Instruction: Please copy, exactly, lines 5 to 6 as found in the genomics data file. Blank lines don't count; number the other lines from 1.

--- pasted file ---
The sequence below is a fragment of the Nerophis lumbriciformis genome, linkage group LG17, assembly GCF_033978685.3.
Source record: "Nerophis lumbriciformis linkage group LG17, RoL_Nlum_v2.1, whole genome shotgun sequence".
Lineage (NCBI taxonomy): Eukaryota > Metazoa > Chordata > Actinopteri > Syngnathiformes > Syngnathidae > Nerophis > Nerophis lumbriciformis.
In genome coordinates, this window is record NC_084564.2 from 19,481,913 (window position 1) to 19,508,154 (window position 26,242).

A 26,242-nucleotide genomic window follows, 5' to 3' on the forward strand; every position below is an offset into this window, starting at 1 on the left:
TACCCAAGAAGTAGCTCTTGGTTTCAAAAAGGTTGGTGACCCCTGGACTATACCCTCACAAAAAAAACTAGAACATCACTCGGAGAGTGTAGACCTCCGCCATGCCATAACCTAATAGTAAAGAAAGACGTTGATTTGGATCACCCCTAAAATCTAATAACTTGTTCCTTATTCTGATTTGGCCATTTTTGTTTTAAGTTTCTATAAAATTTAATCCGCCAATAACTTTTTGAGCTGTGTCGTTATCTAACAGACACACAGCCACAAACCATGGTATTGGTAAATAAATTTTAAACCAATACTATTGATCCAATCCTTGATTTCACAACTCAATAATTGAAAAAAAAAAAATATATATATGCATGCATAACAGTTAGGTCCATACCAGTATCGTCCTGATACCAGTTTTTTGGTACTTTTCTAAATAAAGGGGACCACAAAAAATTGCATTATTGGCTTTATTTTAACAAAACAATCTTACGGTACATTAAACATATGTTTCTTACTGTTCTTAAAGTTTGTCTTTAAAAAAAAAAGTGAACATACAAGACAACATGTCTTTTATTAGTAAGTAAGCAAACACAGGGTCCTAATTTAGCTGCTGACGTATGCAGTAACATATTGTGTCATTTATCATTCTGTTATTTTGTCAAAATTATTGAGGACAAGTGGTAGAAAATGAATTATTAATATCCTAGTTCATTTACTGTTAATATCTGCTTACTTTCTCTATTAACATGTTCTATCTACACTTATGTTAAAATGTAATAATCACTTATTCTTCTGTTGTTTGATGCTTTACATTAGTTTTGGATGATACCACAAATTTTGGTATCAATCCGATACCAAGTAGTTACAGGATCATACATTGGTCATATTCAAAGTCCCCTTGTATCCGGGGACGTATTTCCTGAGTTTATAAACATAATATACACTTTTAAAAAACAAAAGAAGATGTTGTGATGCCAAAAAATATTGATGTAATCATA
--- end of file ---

A 26,242-nucleotide genomic window follows, 5' to 3' on the forward strand; every position below is an offset into this window, starting at 1 on the left:
TACCCAAGAAGTAGCTCTTGGTTTCAAAAAGGTTGGTGACCCCTGGACTATACCCTCACAAAAAAAACTAGAACATCACTCGGAGAGTGTAGACCTCCGCCATGCCATAACCTAATAGTAAAGAAAGACGTTGATTTGGATCACCCCTAAAATCTAATAACTTGTTCCTTATTCTGATTTGGCCATTTTTGTTTTAAGTTTCTATAAAATTTAATCCGCCAATAACTTTTTGAGCTGTGTCGTTATCTAACAGACACACAGCCACAAACCATGGTATTGGTAAATAAATTTTAAACCAATACTATTGATCCAATCCTTGATTTCACAACTCAATAATTGAAAAAAAAAAAATATATATATGCATGCATAACAGTTAGGTCCATACCAGTATCGTCCTGATACCAGTTTTTTGGTACTTTTCTAAATAAAGGGGACCACAAAAAATTGCATTATTGGCTTTATTTTAACAAAACAATCTTACGGTACATTAAACATATGTTTCTTACTGTTCTTAAAGTTTGTCTTTAAAAAAAAAAGTGAACATACAAGACAACATGTCTTTTATTAGTAAGTAAGCAAACACAGGGTCCTAATTTAGCTGCTGACGTATGCAGTAACATATTGTGTCATTTATCATTCTGTTATTTTGTCAAAATTATTGAGGACAAGTGGTAGAAAATGAATTATTAATATCCTAGTTCATTTACTGTTAATATCTGCTTACTTTCTCTATTAACATGTTCTATCTACACTTATGTTAAAATGTAATAATCACTTATTCTTCTGTTGTTTGATGCTTTACATTAGTTTTGGATGATACCACAAATTTTGGTATCAATCCGATACCAAGTAGTTACAGGATCATACATTGGTCATATTCAAAGTCCCCTTGTATCCGGGGACGTATTTCCTGAGTTTATAAACATAATATACACTTTTAAAAAACAAAAGAAGATGTTGTGATGCCAAAAAATATTGATGTAATCATA